Russia launches annexation referendums in occupied Ukrainian regions

Voting will take place in Donetsk, Lugansk, Kherson and Zaporiyia. NATO and the EU reject the election process, calling it fake and illegal

AP Photo/File  -   A poster in Lugansk encourages people to vote in the 27 September referendum to join Russia

Referendums on annexation have begun in the Russian-controlled regions of Ukraine. These electoral processes - considered illegitimate by NATO and much of the international community - will take place until 27 September in the self-proclaimed republics of Donetsk and Lugansk and in Kherson and Zaporiyia. These areas represent 15% of the Ukrainian national territory. 

For months, Moscow and the authorities in the occupied regions have been preparing for these referendums, which will be similar to the 2014 Crimean referendum that formalised Russia's annexation of the Ukrainian peninsula. The Russian government has stressed that this process is an opportunity for people in the occupied areas to express their views.

​REUTERS/Alexander Ermochenko - Referendums will be held until 27 September in Donetsk, Lugansk, Kherson and Zaporiyia

"From the beginning of the operation we argued that the peoples of the respective territories should decide their destiny, and the current situation confirms that they want to be masters of their destiny," Foreign Minister Sergei Lavrov said, according to Reuters

During a speech to the UN Security Council - a body in which Russia enjoys veto power due to its permanent membership - Lavrov saw the referendums as a response to remarks by Ukrainian President Volodymyr Zelensky in August.

​REUTERS/Umit Bektas - "No to the referendum! Remain Ukrainian!", says a poster in Kharkov

"The apotheosis was the 5 August interview of Mr Zelensky, who advised all those who feel Russian to leave for Russia, for the sake of their children and grandchildren," Lavrov said, according to Russia's Sputnik news agency. The head of Russian diplomacy also stressed that the holding of referendums "represents a response to the desire" of the residents of several Ukrainian regions.

​AP Photo/File - For months, Moscow and the authorities in the occupied regions have been preparing for these referendums

However, according to Serhiy Gaidai, Ukrainian governor of Lugansk, in the Russian-controlled city of Bilovodsk, the head of one company assured his employees that voting was mandatory and that those who did not do so would be fired and investigated by the security services, Reuters reports.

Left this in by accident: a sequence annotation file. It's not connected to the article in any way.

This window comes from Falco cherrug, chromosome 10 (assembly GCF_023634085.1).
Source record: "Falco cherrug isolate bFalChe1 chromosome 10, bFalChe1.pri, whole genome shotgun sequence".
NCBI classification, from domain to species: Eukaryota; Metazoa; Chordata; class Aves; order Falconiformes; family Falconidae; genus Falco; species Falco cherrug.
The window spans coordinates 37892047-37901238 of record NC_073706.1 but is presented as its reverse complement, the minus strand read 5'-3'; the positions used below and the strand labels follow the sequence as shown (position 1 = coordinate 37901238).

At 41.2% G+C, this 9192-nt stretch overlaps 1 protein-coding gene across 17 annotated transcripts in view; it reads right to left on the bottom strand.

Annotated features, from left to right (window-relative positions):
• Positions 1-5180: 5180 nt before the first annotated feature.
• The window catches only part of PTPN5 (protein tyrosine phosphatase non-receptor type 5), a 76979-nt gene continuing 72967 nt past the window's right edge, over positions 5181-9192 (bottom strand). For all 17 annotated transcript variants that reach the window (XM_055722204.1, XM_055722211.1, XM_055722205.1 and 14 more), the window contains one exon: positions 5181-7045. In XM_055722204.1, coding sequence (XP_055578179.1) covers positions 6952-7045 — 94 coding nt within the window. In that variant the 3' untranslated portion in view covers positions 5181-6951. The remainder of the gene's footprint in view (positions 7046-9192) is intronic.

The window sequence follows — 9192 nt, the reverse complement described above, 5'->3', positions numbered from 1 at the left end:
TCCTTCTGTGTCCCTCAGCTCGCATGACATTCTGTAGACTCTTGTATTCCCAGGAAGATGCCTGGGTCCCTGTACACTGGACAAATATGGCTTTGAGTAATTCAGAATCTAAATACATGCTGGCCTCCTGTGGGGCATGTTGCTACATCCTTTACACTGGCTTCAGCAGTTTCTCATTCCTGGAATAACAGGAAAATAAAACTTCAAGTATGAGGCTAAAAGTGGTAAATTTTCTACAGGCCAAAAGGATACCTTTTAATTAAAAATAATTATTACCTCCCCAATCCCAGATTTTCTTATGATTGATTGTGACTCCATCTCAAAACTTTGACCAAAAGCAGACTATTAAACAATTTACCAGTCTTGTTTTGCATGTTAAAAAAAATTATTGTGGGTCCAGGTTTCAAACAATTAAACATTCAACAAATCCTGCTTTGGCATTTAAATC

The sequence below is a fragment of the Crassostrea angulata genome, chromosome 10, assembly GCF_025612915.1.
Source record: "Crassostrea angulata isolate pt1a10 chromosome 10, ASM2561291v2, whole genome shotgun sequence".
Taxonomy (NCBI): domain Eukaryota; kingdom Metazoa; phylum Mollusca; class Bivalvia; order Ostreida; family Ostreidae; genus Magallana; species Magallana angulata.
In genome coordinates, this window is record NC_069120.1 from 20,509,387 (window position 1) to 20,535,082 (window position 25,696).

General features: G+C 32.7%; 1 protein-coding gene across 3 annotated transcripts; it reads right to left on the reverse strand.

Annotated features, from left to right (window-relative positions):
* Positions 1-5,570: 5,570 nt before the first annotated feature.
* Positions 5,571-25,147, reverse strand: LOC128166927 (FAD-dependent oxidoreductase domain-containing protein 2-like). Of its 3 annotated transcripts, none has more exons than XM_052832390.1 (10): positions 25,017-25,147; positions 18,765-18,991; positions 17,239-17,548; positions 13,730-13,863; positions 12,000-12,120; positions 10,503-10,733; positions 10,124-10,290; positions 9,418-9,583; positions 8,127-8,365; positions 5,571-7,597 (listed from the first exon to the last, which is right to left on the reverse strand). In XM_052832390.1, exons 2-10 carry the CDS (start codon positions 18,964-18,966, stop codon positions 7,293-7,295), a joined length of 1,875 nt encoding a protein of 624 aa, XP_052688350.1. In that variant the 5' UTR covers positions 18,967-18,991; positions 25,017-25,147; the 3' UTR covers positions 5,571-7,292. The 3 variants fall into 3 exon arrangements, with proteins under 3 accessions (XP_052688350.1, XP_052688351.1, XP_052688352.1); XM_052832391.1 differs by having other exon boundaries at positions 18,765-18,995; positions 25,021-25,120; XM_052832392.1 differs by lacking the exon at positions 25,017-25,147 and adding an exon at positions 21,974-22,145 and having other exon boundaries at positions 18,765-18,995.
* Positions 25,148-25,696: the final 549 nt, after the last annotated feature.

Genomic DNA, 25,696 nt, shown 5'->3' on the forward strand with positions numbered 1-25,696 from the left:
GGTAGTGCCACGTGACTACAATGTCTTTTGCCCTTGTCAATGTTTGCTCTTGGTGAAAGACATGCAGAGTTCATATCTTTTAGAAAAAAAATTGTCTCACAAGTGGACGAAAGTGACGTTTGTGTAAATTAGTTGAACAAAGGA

Gaidai also added that the Russian authorities banned the population from leaving the city until Tuesday, the final day of the process, and sent armed groups to control the population and force them to participate in the referendum.

​AP Photo -  "How to get a Russian passport", reads a poster in Lugansk on the occasion of the referendum on annexation to Russia
EU threatens further sanctions 

Since news of Russia's plans to organise such referendums became public, NATO and the European Union have expressed their rejection of the vote, calling it a "flagrant violation of the United Nations Charter". "NATO members will not recognise the illegal and illegitimate annexation of Ukrainian territory," says the Atlantic Alliance. The EU, for its part, is also threatening Putin with further sanctions over the referendums.

The Organisation for Security and Cooperation in Europe (OSCE), which monitors elections, has also rejected the referendums because they do not conform to Ukrainian and international law. Furthermore, the areas are not secure and independent observers will not be involved

​REUTERS/Alexander Ermochenko - Chairman of the Central Election Commission of the self-proclaimed Donetsk People's Republic Vladimir Vysotsky

Even NATO member Turkey, which has maintained dialogue with Russia since the beginning of the war, has announced that the results "will not be recognised by the international community". "We are concerned about attempts to hold unilateral referendums in parts of Ukraine under Russian control," the Foreign Ministry said in a statement, in which it also reiterated its "support for the territorial integrity and sovereignty of Ukraine".

Analysts believe that Russia's aim with these referendums is to start labelling Ukrainian attacks on Russian troops in these regions as 'attacks on Russian soil', thus responding more firmly. Russian President Vladimir Putin warned during his recent speech announcing a partial military mobilisation that the country would "use all means" to protect its national territory. "This is not a bluff", he stressed. 

​REUTERS/Alexander Ermochenko - The OSCE has rejected the referendums because they do not comply with Ukrainian and international law

Former president and current deputy chairman of Russia's Security Council, Dmitry Medvedev, has indicated on his Telegram channel that "invasion of Russian territory is a crime that allows you to use all self-defence forces". "That's why these referendums are so feared in Kiev and the West," he added, Reuters reports.

Ukrainian authorities, for their part, claim that these processes show that Russia "is scared". "Whatever decision the Russian leadership makes changes nothing for Ukraine," Zelensky said.